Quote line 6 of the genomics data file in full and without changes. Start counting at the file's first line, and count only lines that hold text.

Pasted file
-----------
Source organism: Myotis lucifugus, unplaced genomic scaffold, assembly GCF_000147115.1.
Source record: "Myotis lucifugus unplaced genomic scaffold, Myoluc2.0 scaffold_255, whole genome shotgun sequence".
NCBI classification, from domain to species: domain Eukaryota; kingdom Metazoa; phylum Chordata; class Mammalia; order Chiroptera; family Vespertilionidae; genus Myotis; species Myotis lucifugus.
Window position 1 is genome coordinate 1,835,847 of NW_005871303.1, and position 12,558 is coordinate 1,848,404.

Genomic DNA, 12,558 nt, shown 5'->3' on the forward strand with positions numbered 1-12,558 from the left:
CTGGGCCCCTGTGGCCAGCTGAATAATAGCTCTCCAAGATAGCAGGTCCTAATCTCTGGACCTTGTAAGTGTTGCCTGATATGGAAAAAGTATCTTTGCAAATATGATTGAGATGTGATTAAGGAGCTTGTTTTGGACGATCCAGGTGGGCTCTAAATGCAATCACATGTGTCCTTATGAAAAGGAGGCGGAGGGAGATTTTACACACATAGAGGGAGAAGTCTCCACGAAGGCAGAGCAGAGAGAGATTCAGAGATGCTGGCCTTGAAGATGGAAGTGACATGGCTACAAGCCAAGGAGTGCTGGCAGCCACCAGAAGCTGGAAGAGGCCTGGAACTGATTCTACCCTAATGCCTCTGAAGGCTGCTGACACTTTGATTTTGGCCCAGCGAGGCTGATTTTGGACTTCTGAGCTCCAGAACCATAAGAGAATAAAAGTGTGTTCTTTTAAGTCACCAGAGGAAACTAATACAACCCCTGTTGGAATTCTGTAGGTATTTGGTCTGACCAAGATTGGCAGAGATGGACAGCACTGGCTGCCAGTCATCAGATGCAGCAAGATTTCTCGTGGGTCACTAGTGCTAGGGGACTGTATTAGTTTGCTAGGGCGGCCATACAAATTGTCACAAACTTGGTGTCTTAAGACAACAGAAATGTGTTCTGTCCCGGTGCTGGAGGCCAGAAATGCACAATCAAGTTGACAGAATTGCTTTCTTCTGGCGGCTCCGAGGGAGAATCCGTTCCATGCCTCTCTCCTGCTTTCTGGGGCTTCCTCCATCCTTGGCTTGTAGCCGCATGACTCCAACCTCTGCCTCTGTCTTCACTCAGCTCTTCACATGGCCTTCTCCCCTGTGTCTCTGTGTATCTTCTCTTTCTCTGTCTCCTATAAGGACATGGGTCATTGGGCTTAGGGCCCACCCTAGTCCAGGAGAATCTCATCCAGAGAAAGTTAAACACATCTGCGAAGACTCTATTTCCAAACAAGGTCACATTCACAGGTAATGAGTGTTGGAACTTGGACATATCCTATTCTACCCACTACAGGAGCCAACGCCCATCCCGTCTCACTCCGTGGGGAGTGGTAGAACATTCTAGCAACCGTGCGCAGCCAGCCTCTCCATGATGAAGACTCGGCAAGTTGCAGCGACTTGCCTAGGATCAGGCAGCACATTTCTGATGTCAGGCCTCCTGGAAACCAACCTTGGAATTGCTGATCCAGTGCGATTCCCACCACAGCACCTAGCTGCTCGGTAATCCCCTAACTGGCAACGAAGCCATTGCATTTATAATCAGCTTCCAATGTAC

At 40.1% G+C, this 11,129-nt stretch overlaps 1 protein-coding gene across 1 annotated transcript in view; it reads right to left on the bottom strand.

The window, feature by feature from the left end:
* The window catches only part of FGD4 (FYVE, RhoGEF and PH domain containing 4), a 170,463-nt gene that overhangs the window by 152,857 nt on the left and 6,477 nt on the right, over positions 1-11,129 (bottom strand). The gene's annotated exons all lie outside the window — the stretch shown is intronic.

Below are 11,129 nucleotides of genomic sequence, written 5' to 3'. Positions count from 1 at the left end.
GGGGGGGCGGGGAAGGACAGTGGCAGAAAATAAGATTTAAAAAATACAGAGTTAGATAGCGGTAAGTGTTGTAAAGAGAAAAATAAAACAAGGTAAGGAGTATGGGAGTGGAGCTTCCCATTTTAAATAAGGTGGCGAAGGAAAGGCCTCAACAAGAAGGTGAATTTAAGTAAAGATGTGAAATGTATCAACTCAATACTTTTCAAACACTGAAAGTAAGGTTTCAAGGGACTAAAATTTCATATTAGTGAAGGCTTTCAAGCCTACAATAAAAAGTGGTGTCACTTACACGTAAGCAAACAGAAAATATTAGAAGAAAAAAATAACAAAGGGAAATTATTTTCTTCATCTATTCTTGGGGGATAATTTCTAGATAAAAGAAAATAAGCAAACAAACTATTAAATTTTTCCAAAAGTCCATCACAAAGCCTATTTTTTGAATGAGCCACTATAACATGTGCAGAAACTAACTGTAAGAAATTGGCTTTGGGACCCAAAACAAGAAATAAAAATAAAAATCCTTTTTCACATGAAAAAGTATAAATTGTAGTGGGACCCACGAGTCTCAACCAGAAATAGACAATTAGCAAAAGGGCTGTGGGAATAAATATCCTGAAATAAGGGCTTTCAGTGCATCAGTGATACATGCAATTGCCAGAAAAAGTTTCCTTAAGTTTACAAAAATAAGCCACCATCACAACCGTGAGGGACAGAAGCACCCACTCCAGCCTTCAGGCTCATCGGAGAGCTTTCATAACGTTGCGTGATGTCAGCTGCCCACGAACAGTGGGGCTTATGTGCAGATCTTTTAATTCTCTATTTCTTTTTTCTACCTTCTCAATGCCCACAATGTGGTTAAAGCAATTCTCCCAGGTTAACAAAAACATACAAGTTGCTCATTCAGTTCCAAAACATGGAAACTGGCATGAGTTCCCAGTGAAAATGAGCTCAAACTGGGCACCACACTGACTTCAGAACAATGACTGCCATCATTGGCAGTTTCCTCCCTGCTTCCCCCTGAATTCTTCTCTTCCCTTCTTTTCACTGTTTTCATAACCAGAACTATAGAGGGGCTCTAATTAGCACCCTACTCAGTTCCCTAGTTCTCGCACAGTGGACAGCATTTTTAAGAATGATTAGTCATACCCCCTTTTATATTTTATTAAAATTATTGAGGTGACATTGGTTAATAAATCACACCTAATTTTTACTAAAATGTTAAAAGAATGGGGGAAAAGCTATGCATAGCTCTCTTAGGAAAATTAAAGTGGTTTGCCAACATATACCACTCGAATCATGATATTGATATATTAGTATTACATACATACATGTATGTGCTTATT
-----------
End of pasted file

CTGGGCCCCTGTGGCCAGCTGAATAATAGCTCTCCAAGATAGCAGGTCCTAATCTCTGGACCTTGTAAGTGTTGCCTGATATGGAAAAAGTATCTTTGCAAATATGATTGAGATGTGATTAAGGAGCTTGTTTTGGACGATCCAGGTGGGCTCTAAATGCAATCACATGTGTCCTTATGAAAAGGAGGCGGAGGGAGATTTTACACACATAGAGGGAGAAGTCTCCACGAAGGCAGAGCAGAGAGAGATTCAGAGATGCTGGCCTTGAAGATGGAAGTGACATGGCTACAAGCCAAGGAGTGCTGGCAGCCACCAGAAGCTGGAAGAGGCCTGGAACTGATTCTACCCTAATGCCTCTGAAGGCTGCTGACACTTTGATTTTGGCCCAGCGAGGCTGATTTTGGACTTCTGAGCTCCAGAACCATAAGAGAATAAAAGTGTGTTCTTTTAAGTCACCAGAGGAAACTAATACAACCCCTGTTGGAATTCTGTAGGTATTTGGTCTGACCAAGATTGGCAGAGATGGACAGCACTGGCTGCCAGTCATCAGATGCAGCAAGATTTCTCGTGGGTCACTAGTGCTAGGGGACTGTATTAGTTTGCTAGGGCGGCCATACAAATTGTCACAAACTTGGTGTCTTAAGACAACAGAAATGTGTTCTGTCCCGGTGCTGGAGGCCAGAAATGCACAATCAAGTTGACAGAATTGCTTTCTTCTGGCGGCTCCGAGGGAGAATCCGTTCCATGCCTCTCTCCTGCTTTCTGGGGCTTCCTCCATCCTTGGCTTGTAGCCGCATGACTCCAACCTCTGCCTCTGTCTTCACTCAGCTCTTCACATGGCCTTCTCCCCTGTGTCTCTGTGTATCTTCTCTTTCTCTGTCTCCTATAAGGACATGGGTCATTGGGCTTAGGGCCCACCCTAGTCCAGGAGAATCTCATCCAGAGAAAGTTAAACACATCTGCGAAGACTCTATTTCCAAACAAGGTCACATTCACAGGTAATGAGTGTTGGAACTTGGACATATCCTATTCTACCCACTACAGGAGCCAACGCCCATCCCGTCTCACTCCGTGGGGAGTGGTAGAACATTCTAGCAACCGTGCGCAGCCAGCCTCTCCATGATGAAGACTCGGCAAGTTGCAGCGACTTGCCTAGGATCAGGCAGCACATTTCTGATGTCAGGCCTCCTGGAAACCAACCTTGGAATTGCTGATCCAGTGCGATTCCCACCACAGCACCTAGCTGCTCGGTAATCCCCTAACTGGCAACGAAGCCATTGCATTTATAATCAGCTTCCAATGTAC